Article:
After our routine greeting, grandma’s high-pitched tone disappeared and the smile abruptly faded from her sentences. Sex Dirty Man’s apartment no longer surprised her and she had become bored of the thin thin panties scavenger hunt. Grandma was even calm when she detailed the nine furry patches of mold growing inside the takeout containers she found in the fridge.

But still, I imagined grandma excitedly pointing with her index finger,
One, two, three, four, five… six, seven, eight…
The white boxes were marked, “DO NOT THROW” using a pen that was already on its death bed so that without the deep indents in the Styrofoam, it read “DC NCT THI O V.” She had only opened them to confirm what she already knew:

a filthy filthy man.

The kind I could never marry, never date, never befriend.
Grandma listed her grievances against him and I made a mental note of all the characteristics my future husband could never have.
I stopped at, leaves lumps of toothpaste in sink, how wasteful.
Grandma had moved on.
Her curvy, twirling words returned as soon as they had left.
I have wonderful news. Ive sent you some mail that will make everything better.
Life will be better.

Whiter, Lighter, Better.
That was the name of the cream grandma sent me.
It was recommended by one of the maids whose youngest daughter had skin darker than mine. Grandma said the maid showed them a photo of the girl so she was sure of it.
Skin so dark no man would want it passed down to his children.
The girl was fair-looking but was cursed with her father’s sun-beaten, worn look, the kind that announced her destiny to the world. Even though she spent most of her childhood indoors and under umbrellas, outdoors — because that sun was always lurking, even when you couldn’t see it — her skin became shades darker as she got older, like a newly-opened leaf whose color spectrum only moved in one direction. She had started using the cream a year ago and just last week, she became newly engaged and was promoted at work.
Can you imagine? You are much prettier than her and maybe you wont even need to use it for one year. But just to be safe.
Only 365 days.
After that (or even before), life will be better.
Everything will work out now.

Grandma started calling twice a week, sometimes three, to ask for updates.
I stopped hearing about Sex Dirty Man, or even Good Man. There used to be other men, too.
Small Small Man, Sticky Man, Man Woman Man, Plant Man.
All these men whose lives I was no longer allowed to peer into.
She began each call the same way.
What is happening now?
What has changed?
I told grandma about the new shifts I picked up at the restaurant and the difference between daytime tippers and nighttime tippers.
What else?
The menus were re-laminated and the diner walls were re-painted.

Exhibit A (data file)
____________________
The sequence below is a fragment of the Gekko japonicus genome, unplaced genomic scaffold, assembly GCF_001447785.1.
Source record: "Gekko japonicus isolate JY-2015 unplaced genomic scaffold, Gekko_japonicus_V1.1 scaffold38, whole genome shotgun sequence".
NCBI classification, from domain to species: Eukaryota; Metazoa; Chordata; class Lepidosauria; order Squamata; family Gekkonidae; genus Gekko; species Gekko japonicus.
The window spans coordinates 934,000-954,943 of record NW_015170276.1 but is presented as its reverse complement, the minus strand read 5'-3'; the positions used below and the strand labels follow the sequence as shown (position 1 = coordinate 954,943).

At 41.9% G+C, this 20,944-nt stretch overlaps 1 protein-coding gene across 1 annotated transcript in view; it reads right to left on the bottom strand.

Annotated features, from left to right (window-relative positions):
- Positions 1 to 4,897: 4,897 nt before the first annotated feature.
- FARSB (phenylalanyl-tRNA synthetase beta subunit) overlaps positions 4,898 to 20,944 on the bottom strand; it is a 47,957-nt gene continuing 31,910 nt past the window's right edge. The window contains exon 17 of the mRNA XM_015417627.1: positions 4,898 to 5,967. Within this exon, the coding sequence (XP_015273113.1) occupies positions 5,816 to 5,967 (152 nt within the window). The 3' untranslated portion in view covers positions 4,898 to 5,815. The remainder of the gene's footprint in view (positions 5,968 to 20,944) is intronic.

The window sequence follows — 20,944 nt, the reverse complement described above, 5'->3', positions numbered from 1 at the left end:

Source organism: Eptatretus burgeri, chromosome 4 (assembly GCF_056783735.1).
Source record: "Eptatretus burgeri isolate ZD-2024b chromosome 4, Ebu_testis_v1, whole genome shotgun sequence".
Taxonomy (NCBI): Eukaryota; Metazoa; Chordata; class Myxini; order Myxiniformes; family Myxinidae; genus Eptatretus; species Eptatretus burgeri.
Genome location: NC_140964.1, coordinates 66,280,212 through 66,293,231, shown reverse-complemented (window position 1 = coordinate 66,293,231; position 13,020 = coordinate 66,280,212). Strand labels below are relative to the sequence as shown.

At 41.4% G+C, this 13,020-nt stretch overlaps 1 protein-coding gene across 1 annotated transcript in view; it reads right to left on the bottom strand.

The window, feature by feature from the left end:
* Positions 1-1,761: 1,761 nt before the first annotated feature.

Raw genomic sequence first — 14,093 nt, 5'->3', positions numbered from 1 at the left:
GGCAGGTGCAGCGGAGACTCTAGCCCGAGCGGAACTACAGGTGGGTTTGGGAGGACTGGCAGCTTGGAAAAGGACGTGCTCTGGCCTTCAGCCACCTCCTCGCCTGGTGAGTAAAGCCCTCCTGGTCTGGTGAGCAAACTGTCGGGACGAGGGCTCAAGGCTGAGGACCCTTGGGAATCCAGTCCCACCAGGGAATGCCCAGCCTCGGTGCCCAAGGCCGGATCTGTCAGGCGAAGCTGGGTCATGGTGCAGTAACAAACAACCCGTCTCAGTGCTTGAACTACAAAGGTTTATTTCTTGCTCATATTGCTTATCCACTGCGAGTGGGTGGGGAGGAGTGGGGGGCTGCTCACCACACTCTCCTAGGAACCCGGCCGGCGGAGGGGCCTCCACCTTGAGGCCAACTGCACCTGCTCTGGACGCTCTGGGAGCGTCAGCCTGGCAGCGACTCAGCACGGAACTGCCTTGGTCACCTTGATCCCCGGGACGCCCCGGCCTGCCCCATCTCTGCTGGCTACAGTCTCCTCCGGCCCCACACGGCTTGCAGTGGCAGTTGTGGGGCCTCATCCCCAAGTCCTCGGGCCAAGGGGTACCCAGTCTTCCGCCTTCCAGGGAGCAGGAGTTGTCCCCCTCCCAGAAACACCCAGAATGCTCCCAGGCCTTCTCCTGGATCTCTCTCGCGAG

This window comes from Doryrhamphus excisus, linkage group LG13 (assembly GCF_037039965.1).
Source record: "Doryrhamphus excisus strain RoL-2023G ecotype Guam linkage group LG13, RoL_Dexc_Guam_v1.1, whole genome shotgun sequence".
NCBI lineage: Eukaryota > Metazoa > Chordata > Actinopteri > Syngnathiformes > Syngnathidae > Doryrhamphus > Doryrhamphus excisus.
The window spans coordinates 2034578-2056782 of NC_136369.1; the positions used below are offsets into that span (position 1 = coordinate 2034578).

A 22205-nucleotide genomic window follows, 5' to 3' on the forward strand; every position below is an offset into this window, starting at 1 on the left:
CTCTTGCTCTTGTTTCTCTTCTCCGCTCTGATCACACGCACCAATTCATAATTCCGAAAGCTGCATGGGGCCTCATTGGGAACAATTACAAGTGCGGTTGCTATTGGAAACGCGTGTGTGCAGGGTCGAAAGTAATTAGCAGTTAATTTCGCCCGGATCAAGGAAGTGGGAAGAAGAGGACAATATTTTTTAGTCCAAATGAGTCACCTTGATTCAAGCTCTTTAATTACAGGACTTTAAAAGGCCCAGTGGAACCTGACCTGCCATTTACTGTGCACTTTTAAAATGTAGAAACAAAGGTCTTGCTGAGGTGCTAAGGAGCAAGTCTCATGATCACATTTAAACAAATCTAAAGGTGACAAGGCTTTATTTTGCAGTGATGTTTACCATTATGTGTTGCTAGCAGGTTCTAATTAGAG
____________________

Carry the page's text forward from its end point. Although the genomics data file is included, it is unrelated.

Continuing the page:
What else?
After I told grandma about Sheila’s divorce and all of us comforting her after work, how her husband packed his clothes and some of hers, too, grandma hung up and didn’t call me for a week.

I started taking long walks because I could never just let the phone ring.
Early mornings before my shift and late at night after, I walked.
Circling became 10 blocks and 10 blocks easily became 20 blocks.
When I finally made it 35 blocks back to the other side of town, I didn’t realize that it had already been two years since we moved, two years since I’d last been there. The street names hadn’t changed; I checked to make sure because some buildings were the same and others were not. It felt familiar, like in a dream when you instinctively know where you are even though the colors, shapes, and sizes did not add up, even if nothing added up, even if nothing stayed the same, even if entire buildings no longer existed and in their place were rubble and a blue sky, a sky bluer than you remembered.

That’s when I saw the cafe across the street. That’s when I stopped and stared.
It was full of glasses reading, eyes wandering on screens, and laughing mouths sipping from thick-rimmed cups.
I stood there for five white walking mans and six red stop hands.
I didn’t cross the street.
The next day, I called grandma and thanked her for the cream, told her about the changes in our old neighborhood, and how I would soon be visiting the cafes, in less than 365 days.

Headshot of Jennifer Tan

Jennifer Tan is a born and raised New Yorker from Queens. She writes fiction and non-fiction, often on topics of race, class, and feminism. She has been published in Open City Magazine, Asian American Writers’ Workshop and was recently awarded a scholarship to attend Hedgebrook VORTEXT, and was accepted as a VONA/Voices Fellow and will be attending VONA/Voices 2016 at the University of Miami.